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Brechin woman leads the way in worldwide fight to clean up dog poo

Linsay Arbuthnot with her dogs Daisy and Terry (Tina Norris)
Linsay Arbuthnot with her dogs Daisy and Terry (Tina Norris)

A DOG lover may have just found the answer to the most complained about issue in Scotland.

Dogs may be ‘man’s best friends’ but the increasing number of owners who don’t pick up after their pooches was the top bugbear for Scots last year.

Mum-of-two Linsay Arbuthnott, 30, was so fed up of dog fouling in her home town Brechin that she set up a poo bag refilling station on a lamp post opposite her house, encouraging pet owners to take a bag if they needed one, or leave one to help someone else out.

Locals loved the idea so much, one station quickly expanded to 30. A post about the innovative idea was widely shared online and Linsay became inundated with inquiries from across the UK, with some from Australia.

It led her to compile a step-by-step guide for creating the stations on Facebook, which she signed off as “the dog poop lady”.

Lindsay at one of her local stations (Tina Norris)
Linsay at one of her local stations (Tina Norris)

The scheme has now won the support of environment charity Keep Scotland Beautiful.

“Dog fouling has always been a bugbear of mine,” said Linsay, who has two dogs of her own with husband Mark.

“I live opposite a primary school and often opened my door to take my children to school and stepped in it.

“The problem’s been there since day one but it seemed to have worsened with the dark nights over the winter.

“It became clear that without an individual or group initiating some sort of action, the problem would continue.

“I came across the dog poo bag share idea and decided it was a quick and easy measure to try to combat it. The idea relies on the generosity of other dog owners to keep the stations topped up but based on the initial reaction, that won’t be a problem.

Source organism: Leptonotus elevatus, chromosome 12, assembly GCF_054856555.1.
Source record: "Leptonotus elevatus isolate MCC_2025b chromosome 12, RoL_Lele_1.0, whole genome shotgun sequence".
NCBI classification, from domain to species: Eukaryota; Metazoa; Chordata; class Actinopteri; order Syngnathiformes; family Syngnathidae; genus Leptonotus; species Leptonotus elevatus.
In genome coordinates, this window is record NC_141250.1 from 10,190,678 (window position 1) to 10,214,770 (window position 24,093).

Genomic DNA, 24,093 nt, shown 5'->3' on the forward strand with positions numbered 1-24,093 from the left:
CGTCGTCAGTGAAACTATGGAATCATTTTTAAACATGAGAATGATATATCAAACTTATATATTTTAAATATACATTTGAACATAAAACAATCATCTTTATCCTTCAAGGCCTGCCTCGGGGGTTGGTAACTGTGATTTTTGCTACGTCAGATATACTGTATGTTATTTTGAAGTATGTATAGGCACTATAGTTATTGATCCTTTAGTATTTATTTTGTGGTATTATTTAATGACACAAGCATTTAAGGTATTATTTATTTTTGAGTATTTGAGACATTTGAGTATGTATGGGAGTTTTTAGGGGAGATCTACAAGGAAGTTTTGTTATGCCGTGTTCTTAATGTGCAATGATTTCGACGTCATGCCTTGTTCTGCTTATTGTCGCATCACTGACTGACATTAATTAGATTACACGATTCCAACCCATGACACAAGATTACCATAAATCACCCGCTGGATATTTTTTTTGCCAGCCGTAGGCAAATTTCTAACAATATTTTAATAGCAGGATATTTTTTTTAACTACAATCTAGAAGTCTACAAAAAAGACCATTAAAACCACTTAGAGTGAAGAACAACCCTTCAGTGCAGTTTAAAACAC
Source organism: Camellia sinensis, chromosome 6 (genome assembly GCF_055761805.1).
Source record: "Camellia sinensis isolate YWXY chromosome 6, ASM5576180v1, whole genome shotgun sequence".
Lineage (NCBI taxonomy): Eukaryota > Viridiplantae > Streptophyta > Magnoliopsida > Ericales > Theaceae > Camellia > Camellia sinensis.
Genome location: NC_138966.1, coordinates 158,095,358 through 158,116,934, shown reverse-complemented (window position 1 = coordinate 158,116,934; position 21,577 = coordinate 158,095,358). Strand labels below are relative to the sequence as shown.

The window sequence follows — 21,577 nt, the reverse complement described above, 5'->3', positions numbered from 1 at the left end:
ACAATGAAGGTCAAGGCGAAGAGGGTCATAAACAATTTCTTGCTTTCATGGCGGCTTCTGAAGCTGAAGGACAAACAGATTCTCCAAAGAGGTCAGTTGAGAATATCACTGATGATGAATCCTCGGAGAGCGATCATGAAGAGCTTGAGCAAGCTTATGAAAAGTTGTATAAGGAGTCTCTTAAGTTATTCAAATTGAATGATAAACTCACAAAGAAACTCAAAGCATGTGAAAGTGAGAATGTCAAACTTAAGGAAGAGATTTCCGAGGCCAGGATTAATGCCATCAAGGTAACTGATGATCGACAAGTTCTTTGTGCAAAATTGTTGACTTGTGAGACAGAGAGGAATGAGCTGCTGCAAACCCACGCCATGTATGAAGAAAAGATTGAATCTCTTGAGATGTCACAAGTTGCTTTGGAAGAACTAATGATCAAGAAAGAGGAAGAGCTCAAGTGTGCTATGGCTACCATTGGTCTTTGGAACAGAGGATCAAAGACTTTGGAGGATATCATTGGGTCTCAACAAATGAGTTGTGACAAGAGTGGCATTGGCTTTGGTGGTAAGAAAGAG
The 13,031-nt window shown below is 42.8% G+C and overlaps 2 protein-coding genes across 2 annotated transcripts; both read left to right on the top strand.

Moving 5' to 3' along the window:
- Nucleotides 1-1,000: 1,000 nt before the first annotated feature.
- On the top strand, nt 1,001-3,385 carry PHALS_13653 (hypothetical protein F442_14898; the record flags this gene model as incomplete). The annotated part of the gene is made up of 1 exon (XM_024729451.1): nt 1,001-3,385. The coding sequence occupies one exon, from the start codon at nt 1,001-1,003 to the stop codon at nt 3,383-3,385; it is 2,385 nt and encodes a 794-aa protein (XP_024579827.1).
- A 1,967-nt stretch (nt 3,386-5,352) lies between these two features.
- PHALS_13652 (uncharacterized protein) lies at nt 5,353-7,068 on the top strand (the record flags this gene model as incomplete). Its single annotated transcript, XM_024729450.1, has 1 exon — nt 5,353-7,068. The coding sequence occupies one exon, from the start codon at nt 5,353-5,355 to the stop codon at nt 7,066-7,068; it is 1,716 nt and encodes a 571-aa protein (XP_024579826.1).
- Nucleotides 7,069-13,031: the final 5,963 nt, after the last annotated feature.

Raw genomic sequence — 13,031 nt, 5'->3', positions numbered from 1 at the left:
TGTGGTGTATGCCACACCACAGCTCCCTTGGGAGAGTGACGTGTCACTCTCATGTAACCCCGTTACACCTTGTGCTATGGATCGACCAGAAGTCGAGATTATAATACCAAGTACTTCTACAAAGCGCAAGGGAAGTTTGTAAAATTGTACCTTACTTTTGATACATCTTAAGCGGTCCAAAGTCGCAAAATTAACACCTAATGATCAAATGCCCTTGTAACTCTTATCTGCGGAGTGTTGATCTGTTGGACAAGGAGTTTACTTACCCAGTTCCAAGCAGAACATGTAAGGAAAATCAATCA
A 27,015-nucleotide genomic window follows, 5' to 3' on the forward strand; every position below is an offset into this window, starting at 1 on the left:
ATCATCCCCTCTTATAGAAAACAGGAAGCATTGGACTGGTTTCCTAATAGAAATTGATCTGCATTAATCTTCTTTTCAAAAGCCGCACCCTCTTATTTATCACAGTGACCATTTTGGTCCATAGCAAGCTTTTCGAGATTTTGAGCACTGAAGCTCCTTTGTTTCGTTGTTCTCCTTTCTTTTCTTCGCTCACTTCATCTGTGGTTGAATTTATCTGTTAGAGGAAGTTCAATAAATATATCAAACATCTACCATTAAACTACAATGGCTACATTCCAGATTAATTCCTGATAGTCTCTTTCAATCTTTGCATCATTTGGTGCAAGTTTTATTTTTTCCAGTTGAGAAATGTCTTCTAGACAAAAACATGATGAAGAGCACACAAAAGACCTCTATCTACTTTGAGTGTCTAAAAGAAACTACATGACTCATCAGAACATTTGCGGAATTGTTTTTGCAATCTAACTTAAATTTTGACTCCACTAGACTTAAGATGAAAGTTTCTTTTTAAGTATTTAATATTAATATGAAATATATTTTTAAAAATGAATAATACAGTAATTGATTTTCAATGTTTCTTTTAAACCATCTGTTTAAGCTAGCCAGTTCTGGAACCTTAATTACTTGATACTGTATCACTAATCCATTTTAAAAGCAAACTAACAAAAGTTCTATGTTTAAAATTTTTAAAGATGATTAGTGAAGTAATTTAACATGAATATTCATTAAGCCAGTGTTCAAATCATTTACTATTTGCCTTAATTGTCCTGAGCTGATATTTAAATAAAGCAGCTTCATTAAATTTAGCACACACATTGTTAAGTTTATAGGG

According to the Scottish Government’s 2016 household survey, 31% of people cited dog fouling as a common issue in their area, more than any other type of problem. In 2010, the figure was 23%.

The bag dispenser (Tina Norris)
The bag dispenser (Tina Norris)

The fixed penalty for dog fouling was increased from £40 to £80 to bring it in to line with the fine for littering last year but the lack of wardens and difficulty of having to catch the owner failing to act means few fines are issued.

In Brechin, Linsay believes there’s been a change since the bag refilling stations went up.

“I have seen a big improvement on the street,” she said. “In recent years, Brechin has had to endure major cuts to services and this has prompted a rise in the number of community groups taking over ownership of services at risk.

“We now feel that we have to fight just to try and keep our town thriving and somewhere to be proud of.

“The community spirit is lifting and people are beginning to realise that we can pull together to make a difference.”

Keep Scotland Beautiful chief executive Derek Robertson invited community groups to replicate Linsay’s idea.

“Scotland has a problem with dog fouling,” he said. “It is the most offensive form of litter on our streets and parks. It’s dirty, unpleasant and concerns all of us no matter where we live.

“It’s time we fought back against it and that’s why we particularly welcome this initiative.

“It’s only by working together that we can fight back against irresponsible dog owners and make it as easy as possible to do the right thing and clean up after our dogs.”